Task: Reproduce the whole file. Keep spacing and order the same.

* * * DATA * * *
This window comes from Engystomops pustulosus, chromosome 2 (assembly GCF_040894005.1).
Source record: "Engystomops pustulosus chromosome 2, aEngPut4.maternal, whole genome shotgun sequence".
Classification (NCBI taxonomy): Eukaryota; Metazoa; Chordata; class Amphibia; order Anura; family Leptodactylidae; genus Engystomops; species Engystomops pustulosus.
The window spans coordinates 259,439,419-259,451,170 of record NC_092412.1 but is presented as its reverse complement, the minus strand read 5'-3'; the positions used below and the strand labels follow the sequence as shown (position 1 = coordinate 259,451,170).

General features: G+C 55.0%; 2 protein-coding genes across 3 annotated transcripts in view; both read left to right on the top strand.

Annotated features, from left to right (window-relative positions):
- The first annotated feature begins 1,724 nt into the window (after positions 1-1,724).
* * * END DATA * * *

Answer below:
This window comes from Engystomops pustulosus, chromosome 2 (assembly GCF_040894005.1).
Source record: "Engystomops pustulosus chromosome 2, aEngPut4.maternal, whole genome shotgun sequence".
Classification (NCBI taxonomy): Eukaryota; Metazoa; Chordata; class Amphibia; order Anura; family Leptodactylidae; genus Engystomops; species Engystomops pustulosus.
The window spans coordinates 259,439,419-259,451,170 of record NC_092412.1 but is presented as its reverse complement, the minus strand read 5'-3'; the positions used below and the strand labels follow the sequence as shown (position 1 = coordinate 259,451,170).

General features: G+C 55.0%; 2 protein-coding genes across 3 annotated transcripts in view; both read left to right on the top strand.

Annotated features, from left to right (window-relative positions):
- The first annotated feature begins 1,724 nt into the window (after positions 1-1,724).